Wednesday, April 1, 2015

DeGrazia Vs. the Wrecking Ball

Posted By on Wed, Apr 1, 2015 at 4:00 PM

click to enlarge wrecking-ball.jpg


The New York Times examines how a developer is destroying murals painted by Ted DeGrazia in downtown Phoenix:


The 65-year-old mural, a tribute to alcohol, depicted guards armed with shotguns overseeing a still; women hovering like ghosts, a glass in each hand; and a dancer with one leg raised high, bloomers in full view. Even to the best-trained eye, it did not look like much. But the work represented a rare link to its creator, Ted DeGrazia, a wildly prolific artist born when Arizona was just a territory, whose career followed a trajectory that in many ways paralleled the ascent of the region that served as his muse.

Just as Mr. DeGrazia’s legacy faded after his death in 1982, the mural, along with a smaller one in the same building, was largely ignored for years. But the murals began to draw attention recently when the building was condemned to make way for new construction. The developer plans to turn the site into a luxury apartment complex, loaded with amenities like a fitness center, a pool and rooftop decks with sweeping views to entice the millennials who have been flocking to the city’s downtown.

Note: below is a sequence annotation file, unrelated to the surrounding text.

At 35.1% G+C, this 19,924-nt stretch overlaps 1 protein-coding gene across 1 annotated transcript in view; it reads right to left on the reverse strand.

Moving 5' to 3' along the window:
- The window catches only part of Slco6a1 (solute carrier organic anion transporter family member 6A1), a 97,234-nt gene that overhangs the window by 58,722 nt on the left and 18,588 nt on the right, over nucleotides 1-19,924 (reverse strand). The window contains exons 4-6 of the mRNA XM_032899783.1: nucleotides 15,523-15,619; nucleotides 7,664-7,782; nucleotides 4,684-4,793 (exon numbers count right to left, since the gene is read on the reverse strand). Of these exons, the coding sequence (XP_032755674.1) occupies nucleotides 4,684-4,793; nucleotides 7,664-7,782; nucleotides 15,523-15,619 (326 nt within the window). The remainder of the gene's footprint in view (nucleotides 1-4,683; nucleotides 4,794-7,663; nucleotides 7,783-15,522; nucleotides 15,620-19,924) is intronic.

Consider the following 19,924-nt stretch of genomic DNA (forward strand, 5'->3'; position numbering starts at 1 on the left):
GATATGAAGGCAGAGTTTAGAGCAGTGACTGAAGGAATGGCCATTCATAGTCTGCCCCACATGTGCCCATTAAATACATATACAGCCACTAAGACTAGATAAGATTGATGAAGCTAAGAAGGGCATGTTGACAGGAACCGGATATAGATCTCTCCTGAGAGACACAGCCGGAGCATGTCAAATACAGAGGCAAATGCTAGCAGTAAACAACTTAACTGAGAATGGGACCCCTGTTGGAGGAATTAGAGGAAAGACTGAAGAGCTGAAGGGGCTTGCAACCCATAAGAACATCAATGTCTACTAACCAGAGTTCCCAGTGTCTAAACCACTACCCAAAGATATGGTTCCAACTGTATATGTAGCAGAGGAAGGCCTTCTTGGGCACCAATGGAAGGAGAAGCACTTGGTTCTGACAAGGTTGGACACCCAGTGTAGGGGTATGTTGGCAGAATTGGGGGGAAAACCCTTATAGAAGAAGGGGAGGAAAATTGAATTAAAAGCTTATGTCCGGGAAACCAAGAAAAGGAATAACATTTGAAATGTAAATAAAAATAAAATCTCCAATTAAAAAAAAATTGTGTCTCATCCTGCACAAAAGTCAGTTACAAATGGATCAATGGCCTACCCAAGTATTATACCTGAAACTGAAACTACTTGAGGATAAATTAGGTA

Photo

In the district here known as Roosevelt Row, an eclectic enclave where neglected warehouses have been transformed into art galleries and bungalows into bookshops, this shoe box of a building, adorned with a trio of colorful birds on an outer wall, long fit right in. Threatened with its loss, longtime residents mobilized, determined to keep out what they saw as an outside business trying to capitalize on their neighborhood’s homegrown appeal.

The building, which served over the years as one of the city’s first drag clubs and years later as the headquarters for a mayor’s re-election campaigns, was an artifact well worth saving, said Bob Diehl, a neighborhood resident who started a petition to block demolition.

“We have to stop destroying history in order to put up boring stuff,” Mr. Diehl said. “We’re replacing interesting, funky urban stuff with dead sidewalks.”


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